Judge Orders State To Pay Sansom Legal Fees

February 28, 2015

A Leon County circuit court judge ruled Friday that state taxpayers will have to cover hundreds of thousands of dollars in legal fees for the defense of former House Speaker Ray Sansom, who was cleared four years ago of charges that had already driven him from office.

The decision came on the same day that Sansom took the stand in a lawsuit about his legal fees — marking the first time he had ever testified in open court about the case that left the man who was briefly one of the most powerful figures in the state out of office and, for a time, unemployed. Sansom, who is currently a vice president at a charter-school management company, said he would defend the project at the center of the dispute “for the rest of my life.”

Judge Angela Dempsey found in favor of Sansom and his criminal defense lawyer, who argued that the state was required to pay Sansom’s legal bills under a common-law principle that public officials who successfully defend themselves against charges related to public duties are entitled to have legal costs covered.

“I think today completely solidifies the fact that I was completely acquitted. I was found completely not guilty,” Sansom told reporters outside the courtroom.

During the case, the state argued that the manner in which prosecutor Willie Meggs decided to drop the 2011 criminal charges, which concerned a 2007 budget item that was supposed to pay for an emergency operations center in Sansom’s Panhandle district, essentially amounted to a settlement of the case rather than a successful defense. Dempsey rejected that argument.

“Based on everything I heard and applying that to the case law that I’m required to follow, I’m going to find that what happened in this case was not any different than an acquittal,” Dempsey said.

Dempsey still has to decide how much in legal fees to award Sansom, and in turn his attorney Stephen Dobson, but it is certain to cost the state several hundred thousand dollars. The plaintiffs were seeking almost $1million dollars in legal fees and interest.

Meggs agreed to drop the criminal case in 2011 after being assured that Sansom and a political contributor, Jay Odom, would pay $206,000 to help reimburse the state for design costs of the project, which was never built. Sansom’s attorneys note that Odom actually paid the money and contend that Samson was not really a party to the agreement.

State lawyers argued that Sansom was included in the settlement and was expected to repay Odom for his half of the money — contracting claims that the former speaker was exonerated.
“There are zero cases in Florida supporting the proposition that a six-figure settlement is an exoneration,” Lisa Raleigh, a lawyer with Florida Attorney General Pam Bondi’s office, argued Friday.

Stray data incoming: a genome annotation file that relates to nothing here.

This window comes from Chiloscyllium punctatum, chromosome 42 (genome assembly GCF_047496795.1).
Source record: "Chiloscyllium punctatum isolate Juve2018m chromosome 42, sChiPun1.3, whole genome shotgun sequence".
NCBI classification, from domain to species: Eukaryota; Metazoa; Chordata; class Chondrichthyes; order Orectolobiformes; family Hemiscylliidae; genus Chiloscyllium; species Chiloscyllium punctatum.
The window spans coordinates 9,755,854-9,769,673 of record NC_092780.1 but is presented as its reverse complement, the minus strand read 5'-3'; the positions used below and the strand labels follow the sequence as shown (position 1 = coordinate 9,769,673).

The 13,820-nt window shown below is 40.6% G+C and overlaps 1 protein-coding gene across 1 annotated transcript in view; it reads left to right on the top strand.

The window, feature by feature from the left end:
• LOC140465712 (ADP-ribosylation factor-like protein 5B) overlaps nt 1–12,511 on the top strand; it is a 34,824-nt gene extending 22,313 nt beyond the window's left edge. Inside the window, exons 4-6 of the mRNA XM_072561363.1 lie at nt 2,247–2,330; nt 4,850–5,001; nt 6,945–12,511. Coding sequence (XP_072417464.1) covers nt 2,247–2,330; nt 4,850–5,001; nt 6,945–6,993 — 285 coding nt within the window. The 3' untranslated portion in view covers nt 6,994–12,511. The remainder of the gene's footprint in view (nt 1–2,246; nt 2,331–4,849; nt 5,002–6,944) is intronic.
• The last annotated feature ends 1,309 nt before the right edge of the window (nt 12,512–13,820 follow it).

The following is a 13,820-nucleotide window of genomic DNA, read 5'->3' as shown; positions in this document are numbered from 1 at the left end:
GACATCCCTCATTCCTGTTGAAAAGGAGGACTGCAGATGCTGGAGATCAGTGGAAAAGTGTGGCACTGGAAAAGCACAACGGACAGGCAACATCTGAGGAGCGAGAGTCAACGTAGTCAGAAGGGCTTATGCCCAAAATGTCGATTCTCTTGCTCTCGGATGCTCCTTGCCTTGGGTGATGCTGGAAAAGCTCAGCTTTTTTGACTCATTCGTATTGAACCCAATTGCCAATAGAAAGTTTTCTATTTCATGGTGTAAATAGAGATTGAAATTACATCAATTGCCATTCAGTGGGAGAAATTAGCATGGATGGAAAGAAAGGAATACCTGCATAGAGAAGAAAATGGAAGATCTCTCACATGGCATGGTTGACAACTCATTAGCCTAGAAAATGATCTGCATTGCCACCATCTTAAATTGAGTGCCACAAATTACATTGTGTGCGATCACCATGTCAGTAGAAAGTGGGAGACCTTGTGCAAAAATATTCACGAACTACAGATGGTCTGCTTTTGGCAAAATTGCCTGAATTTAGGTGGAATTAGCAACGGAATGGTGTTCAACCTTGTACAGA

But attorney Stephen Turner, who represented Sansom and Dobson, said the agreement with Odom was simply a “face-saving device” on the part of Meggs, who had just received what he has conceded was a devastating ruling in the case.

“It is plainly clear that he knew he had lost and he was trying to salvage something for the state,” Turner said.

During testimony Friday, the second day of the trial on the fee dispute, Sansom also gave his take on the emergency operations center that Meggs argued was really a thinly disguised effort to build a taxpayer-funded aircraft hangar for Odom. Sansom said the project arose in response to devastating storms that hit Destin in 1995.

The center was designed to withstand a powerful hurricane, Samson said, and could house emergency vehicles that were previously moved from the barrier island to a mainland facility before a storm. It would also serve as a locale for training first responders.

And Samson defended his decision to push for the inclusion of the project as House budget chairman in 2007.

“I will stand by this budget item for the rest of my life as being one of the best things that I’ve ever seen try to be done for my area,” he said.

Earlier, Dobson denied testimony by Meggs that Dobson had been involved in hammering out the deal that ended the case. He said Sansom specifically dismissed one version of the offer.

“I clearly communicated it to him, and he clearly rejected any offer to pay money or to waive his fees,” Dobson said.

After Dempsey’s decision, Sansom reiterated that he never agreed to anything.

“He lied about an agreement,” Sansom said of Meggs.

That brought a sharp rejoinder from Meggs.

“If Mr. Sansom wants to say I’m a liar … I would point out to you that I am still employed and he is not,” Meggs said. “And he resigned his position because of his conduct and I have not resigned my position because of my conduct.”

by Brandon Larrabee, The News Service of Florida


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